Imagine you’re hiring for an executive position at a large company. You’ve outsourced the recruiting to a high-profile headhunter. They ask you what you are looking for in a candidate. When you think of the perfect fit, are you only thinking of experiences and skills? Or, do you also automatically conjure a picture with physical attributes like race, gender and age?
According to cognitive neuroscientists, 95% of our mental activity is by default, so most of our decisions, actions, emotions and behavioral responses depend on the 95% of brain activity beyond our conscious awareness. That means our default biases will often predict the steps we take. It also means that bias is part of human nature.
Awareness, however, needs to be developed to ensure these natural tendencies do not lead to unintentional discrimination. And while most people understand the importance of inclusive hiring practices for race and gender, they often overlook age.
The Ageism Timeline
The ageism timeline is depicted with a mythical sweet spot that excludes talent on both sides of the age spectrum. Younger workers are excluded from workplace opportunities because they lack experience, completely discounting the demonstrated potential to learn and adapt. Older workers are denied opportunities due to many stereotypes and assumptions disregarding their experiences and present career desires.
For younger employees, age bias results in low morale, mistrust and an increased flight risk. For those older, years of accumulated expertise are suddenly considered over-rated and over-priced. The value assigned to work ethic, dedication and loyalty plummets as leaders look for younger, cheaper talent to call on 24/7.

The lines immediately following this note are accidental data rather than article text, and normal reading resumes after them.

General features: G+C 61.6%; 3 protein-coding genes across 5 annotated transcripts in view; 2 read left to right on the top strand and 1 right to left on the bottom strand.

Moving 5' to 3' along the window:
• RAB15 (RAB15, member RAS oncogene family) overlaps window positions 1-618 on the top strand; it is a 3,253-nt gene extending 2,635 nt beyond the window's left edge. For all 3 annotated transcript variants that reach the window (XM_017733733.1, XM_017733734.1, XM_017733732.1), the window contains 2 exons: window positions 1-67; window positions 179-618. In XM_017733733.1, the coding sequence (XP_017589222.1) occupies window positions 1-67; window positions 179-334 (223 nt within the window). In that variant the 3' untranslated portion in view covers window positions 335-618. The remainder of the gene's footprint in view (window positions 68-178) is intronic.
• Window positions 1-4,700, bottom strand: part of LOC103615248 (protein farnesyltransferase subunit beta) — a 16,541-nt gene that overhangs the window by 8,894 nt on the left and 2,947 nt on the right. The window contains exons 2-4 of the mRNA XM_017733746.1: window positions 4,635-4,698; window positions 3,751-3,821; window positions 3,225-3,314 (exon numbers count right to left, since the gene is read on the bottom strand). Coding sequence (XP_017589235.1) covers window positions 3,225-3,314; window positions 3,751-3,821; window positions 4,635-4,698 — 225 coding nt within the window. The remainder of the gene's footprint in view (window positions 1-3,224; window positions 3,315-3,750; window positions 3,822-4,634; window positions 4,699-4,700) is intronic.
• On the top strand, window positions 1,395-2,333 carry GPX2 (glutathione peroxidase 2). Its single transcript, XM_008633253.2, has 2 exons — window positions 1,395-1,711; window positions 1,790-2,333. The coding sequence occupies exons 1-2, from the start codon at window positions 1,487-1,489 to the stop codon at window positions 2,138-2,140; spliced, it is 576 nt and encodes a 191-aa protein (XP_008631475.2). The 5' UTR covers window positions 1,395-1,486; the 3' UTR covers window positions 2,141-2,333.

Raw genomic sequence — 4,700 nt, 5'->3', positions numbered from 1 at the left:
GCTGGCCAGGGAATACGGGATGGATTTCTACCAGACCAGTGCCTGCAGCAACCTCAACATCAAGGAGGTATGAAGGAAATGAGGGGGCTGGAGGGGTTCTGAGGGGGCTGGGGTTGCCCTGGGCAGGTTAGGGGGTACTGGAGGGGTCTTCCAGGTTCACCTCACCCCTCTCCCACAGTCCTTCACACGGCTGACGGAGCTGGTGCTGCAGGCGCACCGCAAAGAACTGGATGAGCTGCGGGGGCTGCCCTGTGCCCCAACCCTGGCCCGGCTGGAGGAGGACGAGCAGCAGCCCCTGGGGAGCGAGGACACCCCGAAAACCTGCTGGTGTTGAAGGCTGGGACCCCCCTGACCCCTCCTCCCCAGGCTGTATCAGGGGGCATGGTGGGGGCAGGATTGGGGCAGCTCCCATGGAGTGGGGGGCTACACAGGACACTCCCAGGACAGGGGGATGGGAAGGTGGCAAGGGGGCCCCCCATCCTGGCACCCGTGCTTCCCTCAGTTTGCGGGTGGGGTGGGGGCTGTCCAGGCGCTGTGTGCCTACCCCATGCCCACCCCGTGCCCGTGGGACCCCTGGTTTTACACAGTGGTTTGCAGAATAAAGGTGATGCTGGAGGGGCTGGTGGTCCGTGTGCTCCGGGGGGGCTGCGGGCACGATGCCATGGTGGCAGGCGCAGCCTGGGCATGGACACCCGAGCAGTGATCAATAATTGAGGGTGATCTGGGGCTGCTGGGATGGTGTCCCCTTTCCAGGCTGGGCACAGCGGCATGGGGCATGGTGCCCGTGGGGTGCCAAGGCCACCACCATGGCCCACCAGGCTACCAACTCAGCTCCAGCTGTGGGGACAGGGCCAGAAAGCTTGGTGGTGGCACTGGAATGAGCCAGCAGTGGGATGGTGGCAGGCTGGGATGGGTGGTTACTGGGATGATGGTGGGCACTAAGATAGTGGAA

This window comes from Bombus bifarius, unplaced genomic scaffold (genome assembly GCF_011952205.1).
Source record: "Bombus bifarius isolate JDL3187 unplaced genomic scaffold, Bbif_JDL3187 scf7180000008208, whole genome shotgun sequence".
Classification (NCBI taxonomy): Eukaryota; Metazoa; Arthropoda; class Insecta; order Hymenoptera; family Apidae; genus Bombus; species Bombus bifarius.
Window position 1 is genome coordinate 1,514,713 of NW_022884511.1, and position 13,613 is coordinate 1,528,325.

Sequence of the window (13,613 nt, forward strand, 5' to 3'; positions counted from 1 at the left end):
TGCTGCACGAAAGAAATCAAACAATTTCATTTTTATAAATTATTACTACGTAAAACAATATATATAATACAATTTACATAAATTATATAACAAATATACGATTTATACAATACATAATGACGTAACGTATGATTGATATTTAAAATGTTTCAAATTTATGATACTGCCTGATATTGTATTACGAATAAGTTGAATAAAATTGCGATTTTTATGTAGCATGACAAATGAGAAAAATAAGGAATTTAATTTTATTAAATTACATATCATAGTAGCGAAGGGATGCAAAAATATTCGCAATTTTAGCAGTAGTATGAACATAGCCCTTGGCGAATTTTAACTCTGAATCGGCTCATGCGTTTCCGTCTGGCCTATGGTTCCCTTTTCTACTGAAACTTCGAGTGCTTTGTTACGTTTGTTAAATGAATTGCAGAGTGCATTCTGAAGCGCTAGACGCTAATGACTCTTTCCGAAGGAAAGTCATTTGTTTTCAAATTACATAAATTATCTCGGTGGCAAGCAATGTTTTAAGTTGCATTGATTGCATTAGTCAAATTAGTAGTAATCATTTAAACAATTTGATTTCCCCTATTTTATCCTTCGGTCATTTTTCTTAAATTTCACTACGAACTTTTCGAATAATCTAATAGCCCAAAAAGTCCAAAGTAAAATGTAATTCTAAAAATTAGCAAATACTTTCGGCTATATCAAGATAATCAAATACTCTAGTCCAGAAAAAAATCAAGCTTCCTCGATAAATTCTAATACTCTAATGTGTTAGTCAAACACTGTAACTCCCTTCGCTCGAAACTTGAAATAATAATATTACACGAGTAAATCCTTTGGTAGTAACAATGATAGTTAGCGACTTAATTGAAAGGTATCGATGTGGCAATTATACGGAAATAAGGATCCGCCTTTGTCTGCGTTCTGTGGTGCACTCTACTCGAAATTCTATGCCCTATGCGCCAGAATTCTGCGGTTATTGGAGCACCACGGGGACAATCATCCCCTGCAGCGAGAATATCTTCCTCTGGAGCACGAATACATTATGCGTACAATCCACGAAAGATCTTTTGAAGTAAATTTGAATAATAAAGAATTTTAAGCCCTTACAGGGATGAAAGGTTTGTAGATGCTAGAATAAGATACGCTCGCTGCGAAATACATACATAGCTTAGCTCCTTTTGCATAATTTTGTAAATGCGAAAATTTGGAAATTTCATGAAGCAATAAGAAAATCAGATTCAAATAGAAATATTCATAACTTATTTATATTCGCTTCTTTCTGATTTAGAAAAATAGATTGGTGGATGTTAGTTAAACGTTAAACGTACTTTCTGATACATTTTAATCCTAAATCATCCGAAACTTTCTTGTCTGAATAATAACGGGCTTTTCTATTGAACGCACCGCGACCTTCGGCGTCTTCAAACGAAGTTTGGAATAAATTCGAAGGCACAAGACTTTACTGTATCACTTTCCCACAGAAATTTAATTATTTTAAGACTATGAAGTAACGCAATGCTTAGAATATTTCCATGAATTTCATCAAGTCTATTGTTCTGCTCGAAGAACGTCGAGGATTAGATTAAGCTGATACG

As the ageism timeline suggests, younger workers move into a period where age is not a liability. Unfortunately, with time, they age into it again.
The left side of the ageism timeline offers a long runway to recover. The right side of the timeline provides no such relief.
The implication is ominous. Unless younger workers want to age into an ageist future that never ends, they must join older workers to demand a genuinely diverse, age-equitable workplace.
Proof of this was seen during the COVID recession when people between the ages of 16 and 24 and over 55 had the highest unemployment rates.
How to Become an Age Advocate
To combat workplace ageism, employers must actively address the issue by making it a critical part of the DEI plan. That requires teams to proactively survey, analyze and train the workplace to understand how age bias and stereotyping impede business success.
Studies show that older workers are less likely to speak out against ageism. Younger workers, however, are more vocal.
It takes everyone advocating for age equity and inclusion to create change. At the individual level, several action steps that can make a difference.
- Recognize when you allow age to influence personal thoughts and actions–whether directed at yourself or others. Do you hear yourself thinking someone is too old or too young? Ask yourself what makes you think age is a factor in ability, then ask if your beliefs are true. Most likely, it is an assumption, not reality.
- Watch your language to avoid inadvertent ageist references. Don’t refer to younger workers as kids or older workers as over-the-hill or out-of-touch. Job seekers and employees deserve the same level of professionalism and respect, regardless of perceived age.
- When you see evidence of ageism, speak out. It can be as easy as asking, “Why is age relevant in this situation?” That is often enough to make others aware that age bias or stereotyping has influenced the conversation and that it’s time to step back and re-evaluate.
For more guidance on eradicating ageism across the age spectrum, refer to the Global Report on Ageism, a joint report by the United Nations and the World Health Organization. The 200-page report defines various ways ageism manifests in younger and older people. The report summarizes the most effective strategies to reduce ageism. Finally, it issues a call to action for all ages to eradicate the one ism potentially impacting everyone.
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